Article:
I have a very interesting set up and had questions about the differences across our factory floor.

We have three columns of Golden Pothos that are numbered about 96 plants (unless the irrigation failed on one and I removed the plant before it died) per column: Three Golden Pothos Column

The irrigation is set up for a hose to connect to about my chest height. The water travels through the plastic hose to the top of the column. From here the water gets distributed through regulators to each plant. There is a regulator every two rows. It's kind of a nightmare.

Previously the pots were self-watering, but we had huge issues with proper drainage and we lost almost every plant. This time we made sure each plant had a large amount of drainage. This also has the effect of the higher plants draining into the lower plants. This set up seems to work well, to ensure more even watering across the board.

However, I am regularly finding about 4 to 6 leaves that are dead per plant, about every two weeks. Is this volume normal? I know this question was asked before, but my set up is atypical. We have other plants in the area that seem to be doing much better as far as die-off is concerned. I only remove one or two leaves per two or three plants. They are also pictured:

Cart Archway

The other plants are watered by hand. I also water the columns by hand every week I don't water using the irrigation (every other week)

So why what appears to be a significant difference? What can I do to help the columned plants grow better? Is there anything that we're doing wrong?

1 Answer 1


First of all, thank you for posting a detailed explanation and such numerous and helpful photos.

The appearance of the leaves in most of plantings is indicative of over watering and root rot.


  • the leaf is a dull green rather than shiny
  • the leaf lacks turgor. The leaf is limp even though the soil appears moist.
  • it appears that the plants on the top of the columns are in better shape than the bottom

Where I work they have a "living wall" as seen here which has a similar system with water at the top and trickle down to the base. They too have had issues with the soil being too moist at the bottom which encourages root rot and spots appearing on the leaves which I believe indicate a secondary infection by some virus/bacteria.

The issues are that the plants at the bottom get more water and less light than the ones at the top. This is a horticultural challenge!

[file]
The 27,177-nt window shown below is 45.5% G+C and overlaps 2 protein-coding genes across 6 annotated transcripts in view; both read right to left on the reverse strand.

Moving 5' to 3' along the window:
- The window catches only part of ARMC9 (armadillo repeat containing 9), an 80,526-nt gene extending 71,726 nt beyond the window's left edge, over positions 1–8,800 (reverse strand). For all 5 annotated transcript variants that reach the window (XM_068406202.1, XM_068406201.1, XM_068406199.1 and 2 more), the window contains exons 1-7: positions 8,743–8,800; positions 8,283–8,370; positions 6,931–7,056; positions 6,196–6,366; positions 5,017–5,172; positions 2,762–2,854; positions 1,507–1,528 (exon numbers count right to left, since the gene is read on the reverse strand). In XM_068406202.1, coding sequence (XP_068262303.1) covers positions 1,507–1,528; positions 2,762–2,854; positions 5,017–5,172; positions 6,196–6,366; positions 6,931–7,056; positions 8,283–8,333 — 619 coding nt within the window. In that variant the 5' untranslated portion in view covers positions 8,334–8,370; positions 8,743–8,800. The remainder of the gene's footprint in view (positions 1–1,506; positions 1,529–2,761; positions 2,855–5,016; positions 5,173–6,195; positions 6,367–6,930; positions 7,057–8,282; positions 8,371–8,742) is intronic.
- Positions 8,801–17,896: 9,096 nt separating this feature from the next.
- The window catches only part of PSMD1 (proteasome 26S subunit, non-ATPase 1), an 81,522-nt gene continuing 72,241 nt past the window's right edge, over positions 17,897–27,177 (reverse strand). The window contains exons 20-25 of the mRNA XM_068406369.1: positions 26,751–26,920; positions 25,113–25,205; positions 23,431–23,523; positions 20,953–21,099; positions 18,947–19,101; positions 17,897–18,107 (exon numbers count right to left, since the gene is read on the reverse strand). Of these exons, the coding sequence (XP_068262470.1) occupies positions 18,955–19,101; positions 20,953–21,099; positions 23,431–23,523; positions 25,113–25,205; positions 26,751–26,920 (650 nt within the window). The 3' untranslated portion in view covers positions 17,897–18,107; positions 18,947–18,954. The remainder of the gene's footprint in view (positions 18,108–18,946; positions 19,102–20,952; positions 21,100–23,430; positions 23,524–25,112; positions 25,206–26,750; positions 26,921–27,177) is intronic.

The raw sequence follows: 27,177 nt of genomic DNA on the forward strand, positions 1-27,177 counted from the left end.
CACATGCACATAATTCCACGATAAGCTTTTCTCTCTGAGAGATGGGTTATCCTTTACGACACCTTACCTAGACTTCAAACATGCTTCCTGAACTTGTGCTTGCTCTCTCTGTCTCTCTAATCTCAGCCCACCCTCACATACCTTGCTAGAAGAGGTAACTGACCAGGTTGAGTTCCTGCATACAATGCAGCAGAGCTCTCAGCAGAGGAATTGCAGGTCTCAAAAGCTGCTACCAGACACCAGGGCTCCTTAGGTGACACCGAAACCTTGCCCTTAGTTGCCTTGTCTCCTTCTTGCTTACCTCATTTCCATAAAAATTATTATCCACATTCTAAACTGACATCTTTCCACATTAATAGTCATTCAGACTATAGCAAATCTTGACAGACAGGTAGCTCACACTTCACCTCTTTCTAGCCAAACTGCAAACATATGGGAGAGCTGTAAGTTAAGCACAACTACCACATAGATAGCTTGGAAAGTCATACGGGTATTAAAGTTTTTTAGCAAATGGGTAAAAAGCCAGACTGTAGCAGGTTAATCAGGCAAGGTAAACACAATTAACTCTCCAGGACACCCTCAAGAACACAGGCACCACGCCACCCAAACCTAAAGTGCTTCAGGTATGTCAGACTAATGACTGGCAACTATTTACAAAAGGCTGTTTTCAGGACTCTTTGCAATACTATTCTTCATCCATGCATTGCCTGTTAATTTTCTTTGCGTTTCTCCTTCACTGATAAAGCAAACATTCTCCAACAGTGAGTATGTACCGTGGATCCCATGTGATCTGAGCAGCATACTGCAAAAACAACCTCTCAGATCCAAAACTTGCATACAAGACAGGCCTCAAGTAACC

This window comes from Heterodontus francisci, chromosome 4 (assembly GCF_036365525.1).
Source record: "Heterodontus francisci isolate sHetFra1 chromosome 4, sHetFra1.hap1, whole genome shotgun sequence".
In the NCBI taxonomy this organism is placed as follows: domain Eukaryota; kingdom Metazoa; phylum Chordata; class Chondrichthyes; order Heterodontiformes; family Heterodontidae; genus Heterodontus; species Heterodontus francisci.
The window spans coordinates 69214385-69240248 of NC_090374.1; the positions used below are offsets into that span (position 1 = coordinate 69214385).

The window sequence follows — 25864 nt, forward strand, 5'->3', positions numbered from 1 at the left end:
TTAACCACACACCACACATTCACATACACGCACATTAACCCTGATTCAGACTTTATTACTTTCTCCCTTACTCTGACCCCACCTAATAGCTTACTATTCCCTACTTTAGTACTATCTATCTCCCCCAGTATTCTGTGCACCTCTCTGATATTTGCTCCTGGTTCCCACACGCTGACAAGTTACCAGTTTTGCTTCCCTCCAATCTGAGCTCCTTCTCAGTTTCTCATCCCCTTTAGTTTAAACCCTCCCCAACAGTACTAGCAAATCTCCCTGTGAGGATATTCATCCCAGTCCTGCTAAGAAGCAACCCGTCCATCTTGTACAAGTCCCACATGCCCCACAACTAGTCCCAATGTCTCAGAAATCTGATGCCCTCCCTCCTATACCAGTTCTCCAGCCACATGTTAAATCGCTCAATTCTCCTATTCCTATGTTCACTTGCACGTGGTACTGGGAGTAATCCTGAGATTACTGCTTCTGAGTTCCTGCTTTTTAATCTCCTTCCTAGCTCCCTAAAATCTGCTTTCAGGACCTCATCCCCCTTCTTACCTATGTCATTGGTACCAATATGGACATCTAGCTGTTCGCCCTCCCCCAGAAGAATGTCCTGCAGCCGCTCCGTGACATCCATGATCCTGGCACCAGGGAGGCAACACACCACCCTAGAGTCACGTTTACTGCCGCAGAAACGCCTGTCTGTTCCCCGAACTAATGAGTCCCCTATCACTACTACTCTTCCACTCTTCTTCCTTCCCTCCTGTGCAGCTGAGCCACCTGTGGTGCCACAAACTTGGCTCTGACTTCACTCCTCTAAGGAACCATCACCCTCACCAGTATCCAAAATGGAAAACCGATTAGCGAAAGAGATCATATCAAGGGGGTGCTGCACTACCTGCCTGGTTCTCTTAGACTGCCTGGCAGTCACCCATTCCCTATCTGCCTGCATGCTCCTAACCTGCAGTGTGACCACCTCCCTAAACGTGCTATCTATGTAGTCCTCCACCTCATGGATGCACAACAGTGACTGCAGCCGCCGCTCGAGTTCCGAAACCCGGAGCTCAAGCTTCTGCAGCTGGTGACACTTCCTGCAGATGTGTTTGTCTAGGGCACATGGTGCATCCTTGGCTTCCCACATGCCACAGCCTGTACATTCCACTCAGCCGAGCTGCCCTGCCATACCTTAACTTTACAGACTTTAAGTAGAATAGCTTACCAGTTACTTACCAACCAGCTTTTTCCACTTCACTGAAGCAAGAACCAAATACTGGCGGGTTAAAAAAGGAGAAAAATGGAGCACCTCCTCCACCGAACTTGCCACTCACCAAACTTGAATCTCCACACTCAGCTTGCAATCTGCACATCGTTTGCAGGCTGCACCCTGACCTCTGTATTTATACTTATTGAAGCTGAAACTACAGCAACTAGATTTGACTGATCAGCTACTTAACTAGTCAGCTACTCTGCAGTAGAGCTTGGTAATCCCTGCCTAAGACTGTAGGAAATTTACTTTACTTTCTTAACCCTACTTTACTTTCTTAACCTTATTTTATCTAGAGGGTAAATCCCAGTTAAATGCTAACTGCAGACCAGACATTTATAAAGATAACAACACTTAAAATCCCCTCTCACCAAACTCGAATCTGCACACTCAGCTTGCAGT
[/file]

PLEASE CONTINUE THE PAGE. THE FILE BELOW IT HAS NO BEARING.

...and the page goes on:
To verify my diagnosis:

  • remove a plant from the bottom row
  • take it out of the pot
  • open the root ball
  • examine the roots

New healthy roots are firm and white. Roots with rot are brown and mushy. Pot bound will have the complete perimeter of the pot covered in old,brown and firm roots.


  • watering by hand will work but is very time consuming
  • or do not water by schedule. Use your irrigation system only when the plants on the top are at the point of wilt and test the ones at the bottom to see that they are dry enough.
  • or only use the irrigation system on the plants that you cannot reach and water the rest by hand
  • or consider potting the plants with problems in a different way
    • the current method is to fill the planter with soil and let the pothos use the entire root mass.
    • for the problematic plants on the bottom you want them to get less water or only enough. Repot the ones with problems in four inch pots with a wicking system and let them absorb water as required. Also see here. This approach minimizes manual work and allows different amounts of moisture for each plant
  • I'll pick one out for inspection sometime today. Your information is appreciated, as it is more than I've gotten from others in the area (Phoenix). I'm not inclined to wait till the plants on the top begin to wilt, as it seems to be "too late" at that point to water, and guarantees more die off than I would like. I would hate to water the plants by hand, but it appears that some are more waxy than others, and it's highly random plant-to-plant (at least the further down you travel). What about plants that have BOTH waxy and dull leaves? Commented Jan 10, 2014 at 17:29
  • Turgidity also seems to be very random. I'll update with any discoveries soon. I'm still getting new growth on the columns anyway, so I'm not too worried. Commented Jan 10, 2014 at 17:30
  • I would hate to tear apart the plants for your third method, as I just about lost my mind over these already. Perhaps I can do it over time for suffering plants. Commented Jan 10, 2014 at 17:31
  • You have to investigate to see if I'm right. Plants with glossy and dull leaves could have some stems rotting. If it's rot the dull leaves should tend to be from stems in the middle of the pot which stays wetter longer.
    – kevinskio
    Commented Jan 10, 2014 at 17:37

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